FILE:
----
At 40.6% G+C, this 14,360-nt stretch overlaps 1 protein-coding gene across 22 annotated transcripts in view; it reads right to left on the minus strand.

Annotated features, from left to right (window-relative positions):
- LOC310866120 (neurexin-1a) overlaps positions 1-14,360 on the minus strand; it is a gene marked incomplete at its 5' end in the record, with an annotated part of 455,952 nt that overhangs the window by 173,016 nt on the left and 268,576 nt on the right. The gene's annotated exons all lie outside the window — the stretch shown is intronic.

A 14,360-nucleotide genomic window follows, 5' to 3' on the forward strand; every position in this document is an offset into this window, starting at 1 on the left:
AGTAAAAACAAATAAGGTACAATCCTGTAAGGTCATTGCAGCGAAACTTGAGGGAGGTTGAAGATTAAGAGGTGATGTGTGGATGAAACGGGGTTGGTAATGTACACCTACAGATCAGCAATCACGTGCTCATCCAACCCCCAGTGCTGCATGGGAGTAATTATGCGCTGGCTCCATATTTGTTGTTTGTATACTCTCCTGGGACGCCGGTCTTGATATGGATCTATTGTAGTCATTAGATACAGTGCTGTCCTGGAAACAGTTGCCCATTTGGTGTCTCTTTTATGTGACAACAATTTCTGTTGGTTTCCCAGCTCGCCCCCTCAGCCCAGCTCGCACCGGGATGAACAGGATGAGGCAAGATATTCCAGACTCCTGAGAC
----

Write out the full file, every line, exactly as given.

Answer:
At 40.6% G+C, this 14,360-nt stretch overlaps 1 protein-coding gene across 22 annotated transcripts in view; it reads right to left on the minus strand.

Annotated features, from left to right (window-relative positions):
- LOC310866120 (neurexin-1a) overlaps positions 1-14,360 on the minus strand; it is a gene marked incomplete at its 5' end in the record, with an annotated part of 455,952 nt that overhangs the window by 173,016 nt on the left and 268,576 nt on the right. The gene's annotated exons all lie outside the window — the stretch shown is intronic.

A 14,360-nucleotide genomic window follows, 5' to 3' on the forward strand; every position in this document is an offset into this window, starting at 1 on the left:
AGTAAAAACAAATAAGGTACAATCCTGTAAGGTCATTGCAGCGAAACTTGAGGGAGGTTGAAGATTAAGAGGTGATGTGTGGATGAAACGGGGTTGGTAATGTACACCTACAGATCAGCAATCACGTGCTCATCCAACCCCCAGTGCTGCATGGGAGTAATTATGCGCTGGCTCCATATTTGTTGTTTGTATACTCTCCTGGGACGCCGGTCTTGATATGGATCTATTGTAGTCATTAGATACAGTGCTGTCCTGGAAACAGTTGCCCATTTGGTGTCTCTTTTATGTGACAACAATTTCTGTTGGTTTCCCAGCTCGCCCCCTCAGCCCAGCTCGCACCGGGATGAACAGGATGAGGCAAGATATTCCAGACTCCTGAGAC